Omakase, defined in Japanese as “I’ll leave it up to you,” is considered by most avid sushi eaters to be the best way to enjoy an elevated sushi meal. This style of chef’s tasting menu features a progression of different nigiri pieces, giving diners an all-encompassing taste of the chef’s skill and technique. Each sushi chef has also their own way of selecting fish and when combined with the huge variety of seafood used in Japanese cuisine, gives an omakase meal an incredible scope of styles and flavors.
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To understand what goes behind a curated omakase, The Manual is featuring the insights of two sushi chefs — Chef Tomoyuki Hayashi of Michelin-starred Sushi AMANE and Chef Jay Zheng of Kōyō in Queens. This is an inside look at sushi made at the highest level.
The Progression of an Omakase
Generally, omakase sushi is structured on the central premise of moving from lighter to richer items. What this means is that the lighter, less fatty fish is served before the heavier, more full-flavored fish.
“The reason why it is structured in such a way is so that the lighter fish flavor would not be overpowered by the heavier fish,” said Zheng. “If we start from a robust flavored fish such as sardine or Aji, your palate would be fatigued by the time a lighter fish comes in to play and you would not be able to taste the full flavor of the fish.”
The choice of this lighter fish can vary depending on the style and personal tastes of the sushi chef. For Hayashi, he prefers to start his nigiri courses with a white fish such as kinmedai (Golden Eyed Red Snapper). For the richer items, Zheng likes to follow the white fish pieces with fattier fish like chu toro (fatty tuna) and King Salmon before finally progressing to Aji (Horse Mackerel) or Iwashi (sardine), which is even more intense in oily flavor.
While omakase sushi consists primarily of nigiri, many sushi chefs will include other items to freshen the palate. At Sushi AMANE, Hayashi likes to start his omakase with four small, non-nigiri dishes. Besides the nigiri, handrolls are also commonly served. Depending on the chef’s decision, these can be served at the beginning or the end of the omakase. Both Hayashi and Zheng prefer to serve handrolls at the end of the meal. Zheng fills his handroll with toro (fatty tuna) and tops them with uni, utilizing this piece as a filler at the end of a tasting.
There’s also another non-seafood item that’s common in omakase — Tamago. These Japanese-style omelets can resemble either a Swiss roll or a pound cake. It’s also sweet in flavor when compared to a typical Western-style omelet. Because of this, it’s often served at the end of an omakase as a dessert course. “My Tamago is on the sweeter, custardy side because I use honey as an ingredient, so I serve it at the very end to wrap up the meal,” said Hayashi.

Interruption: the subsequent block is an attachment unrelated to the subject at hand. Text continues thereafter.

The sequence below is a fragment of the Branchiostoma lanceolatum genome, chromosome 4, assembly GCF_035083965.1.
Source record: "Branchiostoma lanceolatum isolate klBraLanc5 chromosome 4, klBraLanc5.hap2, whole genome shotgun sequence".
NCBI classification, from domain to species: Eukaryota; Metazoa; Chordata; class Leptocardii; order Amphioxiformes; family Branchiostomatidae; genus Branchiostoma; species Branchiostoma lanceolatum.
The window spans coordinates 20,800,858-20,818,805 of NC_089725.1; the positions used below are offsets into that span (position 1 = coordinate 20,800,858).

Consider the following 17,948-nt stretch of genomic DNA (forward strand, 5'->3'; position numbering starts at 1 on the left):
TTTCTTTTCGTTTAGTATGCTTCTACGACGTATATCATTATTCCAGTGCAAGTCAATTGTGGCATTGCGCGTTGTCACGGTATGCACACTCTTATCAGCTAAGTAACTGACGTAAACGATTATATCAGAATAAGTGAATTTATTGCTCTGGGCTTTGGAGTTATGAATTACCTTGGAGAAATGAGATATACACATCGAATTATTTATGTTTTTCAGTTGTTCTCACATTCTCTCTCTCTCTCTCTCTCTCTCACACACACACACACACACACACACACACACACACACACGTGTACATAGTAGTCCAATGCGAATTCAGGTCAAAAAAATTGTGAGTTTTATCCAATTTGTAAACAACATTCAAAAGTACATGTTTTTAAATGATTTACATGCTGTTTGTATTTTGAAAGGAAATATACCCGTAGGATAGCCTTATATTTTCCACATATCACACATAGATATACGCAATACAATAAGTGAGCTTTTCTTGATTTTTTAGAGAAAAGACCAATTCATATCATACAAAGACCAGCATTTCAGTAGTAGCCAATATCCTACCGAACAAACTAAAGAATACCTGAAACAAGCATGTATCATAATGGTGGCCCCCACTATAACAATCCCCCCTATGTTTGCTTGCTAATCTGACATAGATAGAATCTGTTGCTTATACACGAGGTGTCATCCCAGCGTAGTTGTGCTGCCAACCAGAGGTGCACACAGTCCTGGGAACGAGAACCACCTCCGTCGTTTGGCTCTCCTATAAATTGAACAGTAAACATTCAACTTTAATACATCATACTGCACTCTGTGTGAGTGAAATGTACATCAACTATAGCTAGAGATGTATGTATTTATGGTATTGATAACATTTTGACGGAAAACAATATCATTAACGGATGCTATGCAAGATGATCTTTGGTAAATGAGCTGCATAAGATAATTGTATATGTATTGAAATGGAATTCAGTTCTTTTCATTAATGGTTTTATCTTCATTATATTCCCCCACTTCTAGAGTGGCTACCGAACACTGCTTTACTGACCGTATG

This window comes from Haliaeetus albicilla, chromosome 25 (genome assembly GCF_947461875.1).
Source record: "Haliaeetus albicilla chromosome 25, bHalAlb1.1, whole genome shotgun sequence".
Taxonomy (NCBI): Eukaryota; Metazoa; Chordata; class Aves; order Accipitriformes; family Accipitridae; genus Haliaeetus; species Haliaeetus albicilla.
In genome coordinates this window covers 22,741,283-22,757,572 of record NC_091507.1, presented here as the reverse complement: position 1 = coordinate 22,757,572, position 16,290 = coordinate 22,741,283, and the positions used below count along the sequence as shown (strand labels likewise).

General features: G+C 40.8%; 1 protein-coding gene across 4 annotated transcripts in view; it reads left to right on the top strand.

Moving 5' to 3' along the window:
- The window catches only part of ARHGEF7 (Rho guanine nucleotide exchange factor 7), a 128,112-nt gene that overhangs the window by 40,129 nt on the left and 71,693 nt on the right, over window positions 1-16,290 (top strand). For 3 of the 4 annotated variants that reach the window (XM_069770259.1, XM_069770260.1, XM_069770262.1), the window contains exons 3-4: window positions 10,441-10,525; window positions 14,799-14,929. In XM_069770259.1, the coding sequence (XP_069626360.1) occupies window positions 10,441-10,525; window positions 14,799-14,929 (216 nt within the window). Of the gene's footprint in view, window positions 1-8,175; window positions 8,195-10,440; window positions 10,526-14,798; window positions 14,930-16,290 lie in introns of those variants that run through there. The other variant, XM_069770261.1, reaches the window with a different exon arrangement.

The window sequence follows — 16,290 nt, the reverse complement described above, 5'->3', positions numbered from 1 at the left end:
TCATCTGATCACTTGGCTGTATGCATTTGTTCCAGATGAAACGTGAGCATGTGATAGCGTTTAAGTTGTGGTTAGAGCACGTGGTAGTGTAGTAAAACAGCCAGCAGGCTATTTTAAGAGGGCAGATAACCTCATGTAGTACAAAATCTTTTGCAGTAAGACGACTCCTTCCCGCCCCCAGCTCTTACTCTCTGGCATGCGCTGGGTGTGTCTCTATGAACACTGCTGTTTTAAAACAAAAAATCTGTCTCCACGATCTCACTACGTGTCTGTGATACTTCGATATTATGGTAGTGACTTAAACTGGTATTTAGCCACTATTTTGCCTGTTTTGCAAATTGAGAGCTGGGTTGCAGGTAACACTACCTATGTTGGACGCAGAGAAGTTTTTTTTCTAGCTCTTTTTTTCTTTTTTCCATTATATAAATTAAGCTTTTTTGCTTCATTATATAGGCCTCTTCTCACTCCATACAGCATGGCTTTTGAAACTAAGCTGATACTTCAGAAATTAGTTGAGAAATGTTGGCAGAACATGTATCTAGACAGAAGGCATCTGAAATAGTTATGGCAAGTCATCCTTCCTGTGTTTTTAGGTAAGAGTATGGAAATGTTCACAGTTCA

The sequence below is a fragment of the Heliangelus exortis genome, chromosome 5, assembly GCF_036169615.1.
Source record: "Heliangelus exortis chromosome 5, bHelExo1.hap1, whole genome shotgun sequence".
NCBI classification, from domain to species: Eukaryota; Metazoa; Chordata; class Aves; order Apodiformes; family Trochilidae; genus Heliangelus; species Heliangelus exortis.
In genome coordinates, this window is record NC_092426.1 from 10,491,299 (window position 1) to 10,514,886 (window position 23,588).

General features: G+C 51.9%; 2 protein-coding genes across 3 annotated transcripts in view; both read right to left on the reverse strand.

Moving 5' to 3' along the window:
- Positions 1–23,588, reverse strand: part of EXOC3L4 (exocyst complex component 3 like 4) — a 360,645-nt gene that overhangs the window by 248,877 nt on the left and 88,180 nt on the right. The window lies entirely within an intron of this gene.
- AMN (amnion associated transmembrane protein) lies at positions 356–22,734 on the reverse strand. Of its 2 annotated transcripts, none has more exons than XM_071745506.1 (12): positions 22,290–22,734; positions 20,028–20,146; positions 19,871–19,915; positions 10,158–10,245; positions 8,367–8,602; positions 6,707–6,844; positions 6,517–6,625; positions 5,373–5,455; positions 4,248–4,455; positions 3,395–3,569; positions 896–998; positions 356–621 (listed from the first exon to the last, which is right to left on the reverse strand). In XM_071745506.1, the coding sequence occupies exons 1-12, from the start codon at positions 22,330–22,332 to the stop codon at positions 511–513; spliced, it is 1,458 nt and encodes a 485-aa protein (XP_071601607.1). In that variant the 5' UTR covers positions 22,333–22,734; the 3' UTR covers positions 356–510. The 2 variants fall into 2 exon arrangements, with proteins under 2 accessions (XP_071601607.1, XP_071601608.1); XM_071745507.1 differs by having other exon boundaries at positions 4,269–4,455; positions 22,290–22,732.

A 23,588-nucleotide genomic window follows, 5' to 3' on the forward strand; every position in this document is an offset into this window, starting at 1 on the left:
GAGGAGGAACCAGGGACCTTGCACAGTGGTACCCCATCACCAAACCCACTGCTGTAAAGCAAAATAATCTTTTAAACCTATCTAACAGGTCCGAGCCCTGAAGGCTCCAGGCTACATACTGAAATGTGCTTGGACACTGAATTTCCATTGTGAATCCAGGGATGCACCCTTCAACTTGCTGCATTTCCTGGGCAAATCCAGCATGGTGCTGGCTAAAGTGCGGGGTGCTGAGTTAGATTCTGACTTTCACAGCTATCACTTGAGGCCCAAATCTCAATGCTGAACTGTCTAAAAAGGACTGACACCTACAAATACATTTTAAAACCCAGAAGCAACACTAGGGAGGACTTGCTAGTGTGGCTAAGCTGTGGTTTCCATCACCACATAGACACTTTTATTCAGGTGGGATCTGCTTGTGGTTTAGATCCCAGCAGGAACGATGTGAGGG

Hands vs. Chopsticks
While it’s acceptable to eat nigiri with chopsticks, the best way is to enjoy them is with your hands. According to Zheng, the reason for this is that hands “helps to bring the nigiri closer to body temperature,” achieving a better balance. Because of this factor, some sushi chefs will make adjustments during their nigiri making depending on their observations of the diner.
“I make my nigiri rice fluffy so when it’s eaten by hand, the texture of the fish and rice are in perfect harmony,” said Hayashi. “If a customer picks up the nigiri with chopsticks, the nigiri rice will crumble from the chopstick pinch, so when I see someone using chopsticks, I make the nigiri rice tighter, so it’s easier for them to eat.”
Seasonality and Flavoring
Sushi is deceptively plain at first glance, being mainly a combination of fish and rice. In reality, crafting the perfect balance of rice, fish, and flavors requires years of sushi experience and training. An important feature of that is taking advantage of what seafood is in season. “My omakase is dictated by the seasons because certain fishes are only available during specific seasons and also some fish taste best during other seasons,” said Hayashi. The same species of fish can often contain different fat content depending on the season (fish gain fat in colder seasons), impacting the flavor of the final sushi piece.
The focus on seasonality also factors into other ingredients besides the fish. At Kōyō, Zheng takes full advantage of the seasons when crafting his menu. In the summer, he likes to use citrus and shiso leaves for freshness. In winter, he leans on heavier flavored ingredients like shiitake, stronger soy sauce, and rich red miso.
Of course, besides seasonal ingredients, the actual seasoning of nigiri is critical for a great omakase. For Hayashi, he prefers to “subtract than add,” focusing on the natural “flavor of the fish with the least amount of intervention.” But that doesn’t mean Hayashi isn’t focused on using different spices or seasonings. While most nigiri is flavored with soy sauce, it’s also important to mix up the flavor to avoid it becoming repetitive on the palate.
“Depending on the fish I sometimes incorporate other flavors such as citrus, salt, and other ingredients,” said Hayashi. “Furthermore, soy sauce can overwhelm certain nigiri ingredients, so I avoid using soy sauce on those and opt to enhance the pure flavors of the ingredients with just salt.”
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